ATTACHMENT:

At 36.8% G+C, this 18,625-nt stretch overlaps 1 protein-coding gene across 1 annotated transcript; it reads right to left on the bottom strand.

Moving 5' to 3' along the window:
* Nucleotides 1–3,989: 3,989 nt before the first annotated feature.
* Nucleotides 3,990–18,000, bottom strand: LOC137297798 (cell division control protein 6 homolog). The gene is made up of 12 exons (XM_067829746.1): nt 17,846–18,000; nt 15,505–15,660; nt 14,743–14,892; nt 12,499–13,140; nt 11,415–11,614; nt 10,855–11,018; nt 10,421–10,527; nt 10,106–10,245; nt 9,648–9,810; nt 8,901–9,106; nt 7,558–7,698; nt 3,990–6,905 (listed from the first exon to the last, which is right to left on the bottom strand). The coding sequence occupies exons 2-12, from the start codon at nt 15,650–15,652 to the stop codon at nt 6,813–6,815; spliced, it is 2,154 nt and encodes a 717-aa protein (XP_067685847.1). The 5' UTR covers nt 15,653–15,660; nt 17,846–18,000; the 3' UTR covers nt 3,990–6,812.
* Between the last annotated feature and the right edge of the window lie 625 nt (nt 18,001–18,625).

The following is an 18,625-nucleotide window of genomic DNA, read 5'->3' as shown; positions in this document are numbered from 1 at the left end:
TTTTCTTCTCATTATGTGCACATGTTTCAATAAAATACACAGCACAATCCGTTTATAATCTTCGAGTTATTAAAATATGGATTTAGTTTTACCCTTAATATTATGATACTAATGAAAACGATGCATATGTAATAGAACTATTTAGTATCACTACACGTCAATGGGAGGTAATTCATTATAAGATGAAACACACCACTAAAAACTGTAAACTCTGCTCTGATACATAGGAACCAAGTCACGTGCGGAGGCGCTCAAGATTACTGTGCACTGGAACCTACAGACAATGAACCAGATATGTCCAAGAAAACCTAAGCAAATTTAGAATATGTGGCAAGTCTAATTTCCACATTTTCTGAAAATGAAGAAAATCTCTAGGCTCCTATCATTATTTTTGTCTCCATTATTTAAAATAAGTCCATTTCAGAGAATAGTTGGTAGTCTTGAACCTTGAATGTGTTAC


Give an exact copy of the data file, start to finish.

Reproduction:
At 36.8% G+C, this 18,625-nt stretch overlaps 1 protein-coding gene across 1 annotated transcript; it reads right to left on the bottom strand.

Moving 5' to 3' along the window:
* Nucleotides 1–3,989: 3,989 nt before the first annotated feature.
* Nucleotides 3,990–18,000, bottom strand: LOC137297798 (cell division control protein 6 homolog). The gene is made up of 12 exons (XM_067829746.1): nt 17,846–18,000; nt 15,505–15,660; nt 14,743–14,892; nt 12,499–13,140; nt 11,415–11,614; nt 10,855–11,018; nt 10,421–10,527; nt 10,106–10,245; nt 9,648–9,810; nt 8,901–9,106; nt 7,558–7,698; nt 3,990–6,905 (listed from the first exon to the last, which is right to left on the bottom strand). The coding sequence occupies exons 2-12, from the start codon at nt 15,650–15,652 to the stop codon at nt 6,813–6,815; spliced, it is 2,154 nt and encodes a 717-aa protein (XP_067685847.1). The 5' UTR covers nt 15,653–15,660; nt 17,846–18,000; the 3' UTR covers nt 3,990–6,812.
* Between the last annotated feature and the right edge of the window lie 625 nt (nt 18,001–18,625).

The following is an 18,625-nucleotide window of genomic DNA, read 5'->3' as shown; positions in this document are numbered from 1 at the left end:
TTTTCTTCTCATTATGTGCACATGTTTCAATAAAATACACAGCACAATCCGTTTATAATCTTCGAGTTATTAAAATATGGATTTAGTTTTACCCTTAATATTATGATACTAATGAAAACGATGCATATGTAATAGAACTATTTAGTATCACTACACGTCAATGGGAGGTAATTCATTATAAGATGAAACACACCACTAAAAACTGTAAACTCTGCTCTGATACATAGGAACCAAGTCACGTGCGGAGGCGCTCAAGATTACTGTGCACTGGAACCTACAGACAATGAACCAGATATGTCCAAGAAAACCTAAGCAAATTTAGAATATGTGGCAAGTCTAATTTCCACATTTTCTGAAAATGAAGAAAATCTCTAGGCTCCTATCATTATTTTTGTCTCCATTATTTAAAATAAGTCCATTTCAGAGAATAGTTGGTAGTCTTGAACCTTGAATGTGTTAC